If you can lovingly call your small- or medium-sized business IT department "scrappy"--maybe you're both company president and network administrator--the right tools can make the most of your resources. Inventory auditing software can keep track of company hardware and software without taking your time from other tasks. You'll be able to keep track of assets, plus you'll gain valuable troubleshooting clues, such as an always-current list of software version numbers.
Network Inventory Advisor from ClearApps seeks out these details across your company PCs. The tool runs from a Windows system, but it can also audit Mac and Linux clients. You'll install the software, and it'll return a list of systems attached to the network.
More than just a list of each PC's software, the tool notes the date applications were installed and includes version numbers for both applications and operating systems. You can use it to make sure that clients have current antivirus software and other patches. It'll even track licenses for certain applications, helping you manage allocations. And if you don't have the resources--or mentality--to prevent employees from installing software on their systems, you'll appreciate a running list of their applications.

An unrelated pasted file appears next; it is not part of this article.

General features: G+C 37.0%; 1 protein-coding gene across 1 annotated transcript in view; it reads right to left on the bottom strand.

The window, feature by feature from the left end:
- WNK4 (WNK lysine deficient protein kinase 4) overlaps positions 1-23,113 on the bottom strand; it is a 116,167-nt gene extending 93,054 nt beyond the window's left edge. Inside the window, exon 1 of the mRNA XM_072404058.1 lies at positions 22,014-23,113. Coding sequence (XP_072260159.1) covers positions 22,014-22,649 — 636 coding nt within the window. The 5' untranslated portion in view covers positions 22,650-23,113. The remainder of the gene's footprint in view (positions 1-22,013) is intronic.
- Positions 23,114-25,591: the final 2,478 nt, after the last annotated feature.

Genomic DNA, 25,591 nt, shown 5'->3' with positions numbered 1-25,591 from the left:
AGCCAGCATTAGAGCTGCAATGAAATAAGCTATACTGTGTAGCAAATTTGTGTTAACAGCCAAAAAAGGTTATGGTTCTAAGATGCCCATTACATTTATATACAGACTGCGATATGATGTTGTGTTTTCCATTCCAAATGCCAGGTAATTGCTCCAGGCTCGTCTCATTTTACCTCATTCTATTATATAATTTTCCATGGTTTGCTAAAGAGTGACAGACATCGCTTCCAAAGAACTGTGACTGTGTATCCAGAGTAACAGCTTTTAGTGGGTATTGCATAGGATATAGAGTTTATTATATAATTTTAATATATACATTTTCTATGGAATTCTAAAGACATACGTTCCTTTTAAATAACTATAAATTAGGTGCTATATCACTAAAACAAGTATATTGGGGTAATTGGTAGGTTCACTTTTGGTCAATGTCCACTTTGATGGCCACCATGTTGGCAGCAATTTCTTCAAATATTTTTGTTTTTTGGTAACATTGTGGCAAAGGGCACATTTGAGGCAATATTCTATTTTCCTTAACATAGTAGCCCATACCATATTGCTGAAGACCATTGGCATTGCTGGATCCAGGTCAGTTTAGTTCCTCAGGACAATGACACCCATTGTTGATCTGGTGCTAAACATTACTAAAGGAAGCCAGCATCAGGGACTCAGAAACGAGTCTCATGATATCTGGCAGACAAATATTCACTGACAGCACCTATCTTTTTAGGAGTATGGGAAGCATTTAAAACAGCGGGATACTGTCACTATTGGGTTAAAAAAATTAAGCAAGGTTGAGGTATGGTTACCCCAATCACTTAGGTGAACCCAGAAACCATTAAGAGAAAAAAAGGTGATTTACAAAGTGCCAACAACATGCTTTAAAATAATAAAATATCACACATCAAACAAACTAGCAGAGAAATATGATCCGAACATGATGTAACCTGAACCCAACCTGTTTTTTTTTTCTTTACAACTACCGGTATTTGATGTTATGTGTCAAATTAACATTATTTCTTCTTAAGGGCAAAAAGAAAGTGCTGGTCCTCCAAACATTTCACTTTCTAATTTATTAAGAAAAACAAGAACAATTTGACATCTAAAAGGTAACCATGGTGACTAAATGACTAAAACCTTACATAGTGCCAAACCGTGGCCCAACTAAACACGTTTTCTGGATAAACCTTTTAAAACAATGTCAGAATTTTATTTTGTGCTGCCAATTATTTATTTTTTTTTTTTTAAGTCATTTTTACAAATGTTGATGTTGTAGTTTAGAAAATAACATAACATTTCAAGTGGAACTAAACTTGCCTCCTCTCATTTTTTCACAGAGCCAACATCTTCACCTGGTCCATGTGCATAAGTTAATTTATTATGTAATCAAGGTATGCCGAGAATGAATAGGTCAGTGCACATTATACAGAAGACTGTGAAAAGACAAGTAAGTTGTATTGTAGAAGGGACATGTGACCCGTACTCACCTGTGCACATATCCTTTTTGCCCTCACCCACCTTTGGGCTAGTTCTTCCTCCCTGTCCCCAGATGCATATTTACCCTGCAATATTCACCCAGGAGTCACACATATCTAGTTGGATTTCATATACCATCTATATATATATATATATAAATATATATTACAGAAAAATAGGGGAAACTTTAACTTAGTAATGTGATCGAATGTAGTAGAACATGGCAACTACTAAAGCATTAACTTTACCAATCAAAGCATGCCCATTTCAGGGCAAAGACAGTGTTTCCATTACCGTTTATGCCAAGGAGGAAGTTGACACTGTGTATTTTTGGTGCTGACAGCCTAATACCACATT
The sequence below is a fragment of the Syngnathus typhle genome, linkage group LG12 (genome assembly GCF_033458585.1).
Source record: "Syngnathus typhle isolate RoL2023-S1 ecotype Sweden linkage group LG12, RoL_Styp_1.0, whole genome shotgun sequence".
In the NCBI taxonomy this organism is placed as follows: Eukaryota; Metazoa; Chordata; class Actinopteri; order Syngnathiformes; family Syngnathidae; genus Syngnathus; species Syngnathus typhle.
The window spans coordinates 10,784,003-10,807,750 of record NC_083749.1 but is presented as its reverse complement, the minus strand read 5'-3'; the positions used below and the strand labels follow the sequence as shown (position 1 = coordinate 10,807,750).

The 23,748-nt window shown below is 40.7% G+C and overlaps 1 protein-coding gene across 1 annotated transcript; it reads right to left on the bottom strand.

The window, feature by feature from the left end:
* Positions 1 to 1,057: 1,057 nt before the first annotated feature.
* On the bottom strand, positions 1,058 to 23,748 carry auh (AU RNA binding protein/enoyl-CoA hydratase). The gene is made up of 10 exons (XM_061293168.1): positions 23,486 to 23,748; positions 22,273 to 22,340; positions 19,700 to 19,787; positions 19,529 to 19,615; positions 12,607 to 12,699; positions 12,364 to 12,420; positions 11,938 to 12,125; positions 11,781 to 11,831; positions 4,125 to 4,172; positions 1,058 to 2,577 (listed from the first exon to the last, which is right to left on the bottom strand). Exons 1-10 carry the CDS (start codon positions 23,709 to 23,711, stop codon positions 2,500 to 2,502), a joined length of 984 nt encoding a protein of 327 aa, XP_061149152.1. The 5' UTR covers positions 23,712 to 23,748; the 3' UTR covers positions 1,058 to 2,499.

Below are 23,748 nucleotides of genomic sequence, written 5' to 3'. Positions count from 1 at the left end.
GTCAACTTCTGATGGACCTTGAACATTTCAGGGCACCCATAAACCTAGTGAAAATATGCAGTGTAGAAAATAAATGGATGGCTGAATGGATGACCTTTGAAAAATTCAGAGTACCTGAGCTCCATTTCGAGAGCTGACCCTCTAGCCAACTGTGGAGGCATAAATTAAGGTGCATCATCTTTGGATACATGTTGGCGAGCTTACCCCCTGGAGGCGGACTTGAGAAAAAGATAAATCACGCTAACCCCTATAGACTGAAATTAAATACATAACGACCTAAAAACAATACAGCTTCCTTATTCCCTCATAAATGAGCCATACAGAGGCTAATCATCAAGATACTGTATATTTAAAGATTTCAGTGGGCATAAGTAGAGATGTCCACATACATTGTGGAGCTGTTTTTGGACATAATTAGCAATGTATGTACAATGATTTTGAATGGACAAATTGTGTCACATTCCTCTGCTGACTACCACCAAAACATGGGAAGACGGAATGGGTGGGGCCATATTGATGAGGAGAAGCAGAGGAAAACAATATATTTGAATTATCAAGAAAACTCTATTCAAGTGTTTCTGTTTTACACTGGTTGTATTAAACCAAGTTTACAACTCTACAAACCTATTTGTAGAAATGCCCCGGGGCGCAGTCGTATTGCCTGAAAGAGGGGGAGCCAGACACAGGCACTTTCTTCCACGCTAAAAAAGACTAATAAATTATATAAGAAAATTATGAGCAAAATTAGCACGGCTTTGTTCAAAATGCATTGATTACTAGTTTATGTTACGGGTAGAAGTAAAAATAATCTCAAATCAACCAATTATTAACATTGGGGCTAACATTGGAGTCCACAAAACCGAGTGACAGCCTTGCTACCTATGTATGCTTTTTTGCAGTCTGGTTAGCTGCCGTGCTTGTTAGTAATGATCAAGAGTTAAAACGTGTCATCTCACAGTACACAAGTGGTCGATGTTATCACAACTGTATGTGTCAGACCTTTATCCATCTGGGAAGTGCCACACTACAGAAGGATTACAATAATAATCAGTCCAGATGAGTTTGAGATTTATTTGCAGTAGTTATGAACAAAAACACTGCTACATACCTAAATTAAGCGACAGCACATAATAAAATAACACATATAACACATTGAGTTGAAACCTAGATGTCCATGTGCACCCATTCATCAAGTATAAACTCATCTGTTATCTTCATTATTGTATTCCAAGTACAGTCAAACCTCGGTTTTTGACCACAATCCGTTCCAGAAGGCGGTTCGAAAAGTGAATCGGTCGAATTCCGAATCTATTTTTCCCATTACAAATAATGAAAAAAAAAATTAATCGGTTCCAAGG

Hardware audits provide details about PCs' model, and specs: video card information, hard disks, busses, and more. If an employee complains that a system is too slow, you can check the CPU and RAM details at a glance.
Automated scans make the most of your time. You can set Network Inventory Advisor to run on a schedule, without your intervention. It can notify you if it detects a change, so you can be alerted about any PC updates or modifications.
Check out the free demo to see if your business can make use of the tool. If you decide to buy, Network Inventory Advisor starts at $US89 for up to 25 networked PCs, and per-system costs drop off with more volume.
While bigger businesses that already have a dedicated IT staff would appreciate this stand-alone tool if it doesn't repeat functionality in their administrative suites, I can see it especially helping companies with minimal network administration. In either situation, if it saves you time and helps manage your PCs, you'll recoup its cost almost immediately.
Zack Stern is building a new business from San Francisco, where he frequently contributes to PC World.
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